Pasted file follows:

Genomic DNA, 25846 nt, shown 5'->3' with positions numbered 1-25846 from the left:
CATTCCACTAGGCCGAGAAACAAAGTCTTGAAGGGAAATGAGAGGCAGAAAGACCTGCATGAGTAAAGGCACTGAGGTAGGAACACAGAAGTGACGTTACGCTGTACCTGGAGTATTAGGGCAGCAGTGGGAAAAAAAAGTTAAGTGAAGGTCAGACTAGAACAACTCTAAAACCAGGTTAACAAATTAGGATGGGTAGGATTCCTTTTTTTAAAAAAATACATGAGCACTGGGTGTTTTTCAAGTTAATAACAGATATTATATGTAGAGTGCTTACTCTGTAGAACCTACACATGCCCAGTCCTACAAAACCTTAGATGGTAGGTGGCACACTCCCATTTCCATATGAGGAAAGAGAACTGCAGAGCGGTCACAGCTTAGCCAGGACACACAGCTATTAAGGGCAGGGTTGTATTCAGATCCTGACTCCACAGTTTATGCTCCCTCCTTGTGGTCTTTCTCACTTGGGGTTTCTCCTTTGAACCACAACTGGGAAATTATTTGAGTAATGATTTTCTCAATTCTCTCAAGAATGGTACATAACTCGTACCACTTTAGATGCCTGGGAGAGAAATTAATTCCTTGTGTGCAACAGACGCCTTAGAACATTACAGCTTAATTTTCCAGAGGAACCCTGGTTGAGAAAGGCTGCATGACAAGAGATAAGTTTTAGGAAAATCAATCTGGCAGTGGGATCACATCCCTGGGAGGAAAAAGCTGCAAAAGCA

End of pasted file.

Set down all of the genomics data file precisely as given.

Genomic DNA, 25846 nt, shown 5'->3' with positions numbered 1-25846 from the left:
CATTCCACTAGGCCGAGAAACAAAGTCTTGAAGGGAAATGAGAGGCAGAAAGACCTGCATGAGTAAAGGCACTGAGGTAGGAACACAGAAGTGACGTTACGCTGTACCTGGAGTATTAGGGCAGCAGTGGGAAAAAAAAGTTAAGTGAAGGTCAGACTAGAACAACTCTAAAACCAGGTTAACAAATTAGGATGGGTAGGATTCCTTTTTTTAAAAAAATACATGAGCACTGGGTGTTTTTCAAGTTAATAACAGATATTATATGTAGAGTGCTTACTCTGTAGAACCTACACATGCCCAGTCCTACAAAACCTTAGATGGTAGGTGGCACACTCCCATTTCCATATGAGGAAAGAGAACTGCAGAGCGGTCACAGCTTAGCCAGGACACACAGCTATTAAGGGCAGGGTTGTATTCAGATCCTGACTCCACAGTTTATGCTCCCTCCTTGTGGTCTTTCTCACTTGGGGTTTCTCCTTTGAACCACAACTGGGAAATTATTTGAGTAATGATTTTCTCAATTCTCTCAAGAATGGTACATAACTCGTACCACTTTAGATGCCTGGGAGAGAAATTAATTCCTTGTGTGCAACAGACGCCTTAGAACATTACAGCTTAATTTTCCAGAGGAACCCTGGTTGAGAAAGGCTGCATGACAAGAGATAAGTTTTAGGAAAATCAATCTGGCAGTGGGATCACATCCCTGGGAGGAAAAAGCTGCAAAAGCA